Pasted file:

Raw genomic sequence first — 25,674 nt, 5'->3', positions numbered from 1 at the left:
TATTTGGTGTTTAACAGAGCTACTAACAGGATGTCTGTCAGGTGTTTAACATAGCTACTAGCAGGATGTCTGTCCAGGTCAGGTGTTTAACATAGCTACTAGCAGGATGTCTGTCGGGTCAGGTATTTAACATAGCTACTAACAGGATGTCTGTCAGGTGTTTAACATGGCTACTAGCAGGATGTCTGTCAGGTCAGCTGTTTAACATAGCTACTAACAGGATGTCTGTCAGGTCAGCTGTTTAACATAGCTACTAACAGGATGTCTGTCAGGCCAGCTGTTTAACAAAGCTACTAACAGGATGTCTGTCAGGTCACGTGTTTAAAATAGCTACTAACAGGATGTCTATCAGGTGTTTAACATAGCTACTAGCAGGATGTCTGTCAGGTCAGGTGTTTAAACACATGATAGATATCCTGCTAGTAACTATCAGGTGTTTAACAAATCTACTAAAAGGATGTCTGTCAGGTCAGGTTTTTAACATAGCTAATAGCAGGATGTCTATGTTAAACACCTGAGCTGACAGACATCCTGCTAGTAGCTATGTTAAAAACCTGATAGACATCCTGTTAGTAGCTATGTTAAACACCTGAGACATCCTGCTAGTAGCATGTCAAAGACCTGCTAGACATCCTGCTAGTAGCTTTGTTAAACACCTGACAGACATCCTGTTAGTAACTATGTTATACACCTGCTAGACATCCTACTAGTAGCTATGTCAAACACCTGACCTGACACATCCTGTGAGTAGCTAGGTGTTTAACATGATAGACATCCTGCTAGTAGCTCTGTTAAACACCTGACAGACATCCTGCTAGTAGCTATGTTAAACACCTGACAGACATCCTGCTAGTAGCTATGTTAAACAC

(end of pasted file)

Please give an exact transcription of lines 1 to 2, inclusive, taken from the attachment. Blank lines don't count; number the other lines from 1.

Raw genomic sequence first — 25,674 nt, 5'->3', positions numbered from 1 at the left:
TATTTGGTGTTTAACAGAGCTACTAACAGGATGTCTGTCAGGTGTTTAACATAGCTACTAGCAGGATGTCTGTCCAGGTCAGGTGTTTAACATAGCTACTAGCAGGATGTCTGTCGGGTCAGGTATTTAACATAGCTACTAACAGGATGTCTGTCAGGTGTTTAACATGGCTACTAGCAGGATGTCTGTCAGGTCAGCTGTTTAACATAGCTACTAACAGGATGTCTGTCAGGTCAGCTGTTTAACATAGCTACTAACAGGATGTCTGTCAGGCCAGCTGTTTAACAAAGCTACTAACAGGATGTCTGTCAGGTCACGTGTTTAAAATAGCTACTAACAGGATGTCTATCAGGTGTTTAACATAGCTACTAGCAGGATGTCTGTCAGGTCAGGTGTTTAAACACATGATAGATATCCTGCTAGTAACTATCAGGTGTTTAACAAATCTACTAAAAGGATGTCTGTCAGGTCAGGTTTTTAACATAGCTAATAGCAGGATGTCTATGTTAAACACCTGAGCTGACAGACATCCTGCTAGTAGCTATGTTAAAAACCTGATAGACATCCTGTTAGTAGCTATGTTAAACACCTGAGACATCCTGCTAGTAGCATGTCAAAGACCTGCTAGACATCCTGCTAGTAGCTTTGTTAAACACCTGACAGACATCCTGTTAGTAACTATGTTATACACCTGCTAGACATCCTACTAGTAGCTATGTCAAACACCTGACCTGACACATCCTGTGAGTAGCTAGGTGTTTAACATGATAGACATCCTGCTAGTAGCTCTGTTAAACACCTGACAGACATCCTGCTAGTAGCTATGTTAAACACCTGACAGACATCCTGCTAGTAGCTATGTTAAACAC